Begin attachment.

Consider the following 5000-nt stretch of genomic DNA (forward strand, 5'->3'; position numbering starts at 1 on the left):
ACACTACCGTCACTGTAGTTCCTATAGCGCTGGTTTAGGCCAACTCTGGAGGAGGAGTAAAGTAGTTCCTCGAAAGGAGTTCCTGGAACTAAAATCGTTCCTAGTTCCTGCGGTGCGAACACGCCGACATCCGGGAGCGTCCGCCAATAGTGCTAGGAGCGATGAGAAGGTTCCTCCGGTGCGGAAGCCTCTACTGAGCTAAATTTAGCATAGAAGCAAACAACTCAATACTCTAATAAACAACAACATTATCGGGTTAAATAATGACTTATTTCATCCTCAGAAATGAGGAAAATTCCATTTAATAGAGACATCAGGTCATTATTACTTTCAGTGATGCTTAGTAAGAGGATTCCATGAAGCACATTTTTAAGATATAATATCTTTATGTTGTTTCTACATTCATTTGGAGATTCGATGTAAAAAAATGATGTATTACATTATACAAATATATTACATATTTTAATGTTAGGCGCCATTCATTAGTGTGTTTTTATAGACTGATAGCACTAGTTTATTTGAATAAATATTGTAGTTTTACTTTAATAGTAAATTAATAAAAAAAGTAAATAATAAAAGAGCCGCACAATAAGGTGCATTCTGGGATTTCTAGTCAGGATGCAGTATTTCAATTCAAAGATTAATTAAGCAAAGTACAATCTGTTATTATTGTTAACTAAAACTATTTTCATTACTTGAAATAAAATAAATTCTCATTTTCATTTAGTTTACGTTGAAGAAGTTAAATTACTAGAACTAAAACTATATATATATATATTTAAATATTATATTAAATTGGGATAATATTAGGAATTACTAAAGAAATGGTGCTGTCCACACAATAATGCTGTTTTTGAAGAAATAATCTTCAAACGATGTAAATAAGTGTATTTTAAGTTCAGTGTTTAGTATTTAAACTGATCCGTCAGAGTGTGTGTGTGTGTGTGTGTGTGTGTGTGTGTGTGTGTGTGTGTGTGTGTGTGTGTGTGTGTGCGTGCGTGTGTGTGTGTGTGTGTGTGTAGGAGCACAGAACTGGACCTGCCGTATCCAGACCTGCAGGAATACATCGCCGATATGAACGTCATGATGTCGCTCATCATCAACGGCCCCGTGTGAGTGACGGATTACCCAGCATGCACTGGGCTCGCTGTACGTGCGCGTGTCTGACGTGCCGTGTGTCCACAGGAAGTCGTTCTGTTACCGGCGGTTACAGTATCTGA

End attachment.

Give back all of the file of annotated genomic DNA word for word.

Consider the following 5000-nt stretch of genomic DNA (forward strand, 5'->3'; position numbering starts at 1 on the left):
ACACTACCGTCACTGTAGTTCCTATAGCGCTGGTTTAGGCCAACTCTGGAGGAGGAGTAAAGTAGTTCCTCGAAAGGAGTTCCTGGAACTAAAATCGTTCCTAGTTCCTGCGGTGCGAACACGCCGACATCCGGGAGCGTCCGCCAATAGTGCTAGGAGCGATGAGAAGGTTCCTCCGGTGCGGAAGCCTCTACTGAGCTAAATTTAGCATAGAAGCAAACAACTCAATACTCTAATAAACAACAACATTATCGGGTTAAATAATGACTTATTTCATCCTCAGAAATGAGGAAAATTCCATTTAATAGAGACATCAGGTCATTATTACTTTCAGTGATGCTTAGTAAGAGGATTCCATGAAGCACATTTTTAAGATATAATATCTTTATGTTGTTTCTACATTCATTTGGAGATTCGATGTAAAAAAATGATGTATTACATTATACAAATATATTACATATTTTAATGTTAGGCGCCATTCATTAGTGTGTTTTTATAGACTGATAGCACTAGTTTATTTGAATAAATATTGTAGTTTTACTTTAATAGTAAATTAATAAAAAAAGTAAATAATAAAAGAGCCGCACAATAAGGTGCATTCTGGGATTTCTAGTCAGGATGCAGTATTTCAATTCAAAGATTAATTAAGCAAAGTACAATCTGTTATTATTGTTAACTAAAACTATTTTCATTACTTGAAATAAAATAAATTCTCATTTTCATTTAGTTTACGTTGAAGAAGTTAAATTACTAGAACTAAAACTATATATATATATATTTAAATATTATATTAAATTGGGATAATATTAGGAATTACTAAAGAAATGGTGCTGTCCACACAATAATGCTGTTTTTGAAGAAATAATCTTCAAACGATGTAAATAAGTGTATTTTAAGTTCAGTGTTTAGTATTTAAACTGATCCGTCAGAGTGTGTGTGTGTGTGTGTGTGTGTGTGTGTGTGTGTGTGTGTGTGTGTGTGTGTGTGTGTGTGCGTGCGTGTGTGTGTGTGTGTGTGTGTAGGAGCACAGAACTGGACCTGCCGTATCCAGACCTGCAGGAATACATCGCCGATATGAACGTCATGATGTCGCTCATCATCAACGGCCCCGTGTGAGTGACGGATTACCCAGCATGCACTGGGCTCGCTGTACGTGCGCGTGTCTGACGTGCCGTGTGTCCACAGGAAGTCGTTCTGTTACCGGCGGTTACAGTATCTGA